The only 'saving grace' is the shallow-recess, Overlap B, Left Direction sticks. They have all lost their antenna, which have been replaced by a new leaf!! This is clearly shown in the last picture. Our stick with the mixed overlap also has Direction Left, and a leaf replacing the antenna. We believe this may be the last version as many of the other features on this stick are very faint.
Element 8 - Ground Top
This has proven quite difficult to photograph, but all of the candlesticks that we believe to be early have the top surface of the candle-holder ground. The first picture is of our frosted Uranium glass example, which has a ground top. The second picture is of a frosted Rosina example, which also has the top surface ground. The third picture is of a Middle recess stick that does not have the top surface ground.
Our research is still continuing, and we will update this page as and when we have other data of interest. There are a few conclusions that we think we can make already. We believe that there were at least 2 moulds in use. Mould One had Overlap A, Petal Direction Right and Wide Antenna. Mould Two had Overlap B, Petal Direction Centre and Narrow Antenna. Both have been seen with Early (deep) recesses. Furthermore, we are convinced that Mould One started life as the Broken Leaf mould and was re-cut at some early point in its life. Our reasoning is based upon another factor which we have not detailed above, but which will eventually appear here, and that is the number of stamens in each flower. Flower One on our Broken Leaf examples has 10 stamens on the broken-leaf side. Later sticks that have both sides with Right direction have one side with 10 stamens in Flower One. To date, we have not found a stick with Centre or Left Direction that has more than 8 stamens in Flower One.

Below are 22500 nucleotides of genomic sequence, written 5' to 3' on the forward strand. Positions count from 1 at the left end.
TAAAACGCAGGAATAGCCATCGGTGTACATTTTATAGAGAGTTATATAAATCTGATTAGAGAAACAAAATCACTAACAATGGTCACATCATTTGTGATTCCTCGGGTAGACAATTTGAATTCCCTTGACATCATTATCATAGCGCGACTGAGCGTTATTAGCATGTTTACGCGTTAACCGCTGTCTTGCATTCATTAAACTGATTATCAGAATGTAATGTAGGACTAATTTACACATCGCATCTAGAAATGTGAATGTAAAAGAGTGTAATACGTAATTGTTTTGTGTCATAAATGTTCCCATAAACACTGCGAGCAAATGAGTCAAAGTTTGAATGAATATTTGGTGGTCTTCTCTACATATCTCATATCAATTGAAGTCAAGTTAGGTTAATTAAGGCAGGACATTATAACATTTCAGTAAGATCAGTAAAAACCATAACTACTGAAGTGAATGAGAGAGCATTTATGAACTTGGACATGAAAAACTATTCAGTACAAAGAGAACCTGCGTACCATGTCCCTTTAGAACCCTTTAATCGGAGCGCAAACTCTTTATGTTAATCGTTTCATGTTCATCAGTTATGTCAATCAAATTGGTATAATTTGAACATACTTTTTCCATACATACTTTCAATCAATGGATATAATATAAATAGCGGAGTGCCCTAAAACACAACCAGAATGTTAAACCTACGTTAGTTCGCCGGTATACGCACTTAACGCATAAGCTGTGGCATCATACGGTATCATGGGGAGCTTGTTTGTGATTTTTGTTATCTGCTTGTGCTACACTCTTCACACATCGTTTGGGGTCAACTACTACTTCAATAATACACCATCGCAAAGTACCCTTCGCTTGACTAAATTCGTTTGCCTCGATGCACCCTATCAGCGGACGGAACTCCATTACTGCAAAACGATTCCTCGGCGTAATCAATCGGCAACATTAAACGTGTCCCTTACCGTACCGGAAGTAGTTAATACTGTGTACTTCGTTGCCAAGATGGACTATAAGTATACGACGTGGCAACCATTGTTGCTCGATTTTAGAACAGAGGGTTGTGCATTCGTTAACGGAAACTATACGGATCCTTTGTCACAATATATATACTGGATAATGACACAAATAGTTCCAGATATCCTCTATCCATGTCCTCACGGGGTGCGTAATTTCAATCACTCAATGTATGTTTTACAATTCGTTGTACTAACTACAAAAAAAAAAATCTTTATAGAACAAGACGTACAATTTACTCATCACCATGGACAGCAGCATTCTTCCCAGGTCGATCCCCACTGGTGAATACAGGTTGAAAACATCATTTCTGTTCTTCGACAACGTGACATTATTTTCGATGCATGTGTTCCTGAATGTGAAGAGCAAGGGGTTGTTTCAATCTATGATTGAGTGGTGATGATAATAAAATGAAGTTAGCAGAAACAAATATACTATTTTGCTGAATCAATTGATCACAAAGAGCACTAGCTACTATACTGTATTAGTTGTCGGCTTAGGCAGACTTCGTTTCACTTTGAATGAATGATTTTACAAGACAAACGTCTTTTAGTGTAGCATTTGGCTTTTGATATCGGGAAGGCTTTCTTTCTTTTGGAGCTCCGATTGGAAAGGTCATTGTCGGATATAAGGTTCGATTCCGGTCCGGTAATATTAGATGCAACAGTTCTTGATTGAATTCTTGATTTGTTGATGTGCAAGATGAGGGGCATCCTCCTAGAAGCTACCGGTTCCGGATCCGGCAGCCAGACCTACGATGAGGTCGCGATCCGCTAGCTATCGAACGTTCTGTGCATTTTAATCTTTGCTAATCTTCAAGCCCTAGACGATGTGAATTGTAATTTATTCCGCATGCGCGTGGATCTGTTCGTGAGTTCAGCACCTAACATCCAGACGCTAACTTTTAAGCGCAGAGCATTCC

Mould One is seen with Middle depth recesses, which we believe to be mid- to late-1940's at the earliest, and we have examples of both Mould One and Mould Two with sand-blasted insides which was only done post-1945.
Either one or both of these moulds were then re-cut to the Left Direction, perhaps in the 1950's. At about the same time, Late Recess appeared. Much of this is guesswork, but it certainly makes sense to us. There are other differences apparent between the various candlesticks, which we also plan to photograph and publish in due course.
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Sherriff Family History, the Parish Registers of Modbury & Yealmpton, Devon and other items of Interest
© 2002-6 Paul and Christine Sherriff – Last Updated 17 Feb 2010 10:22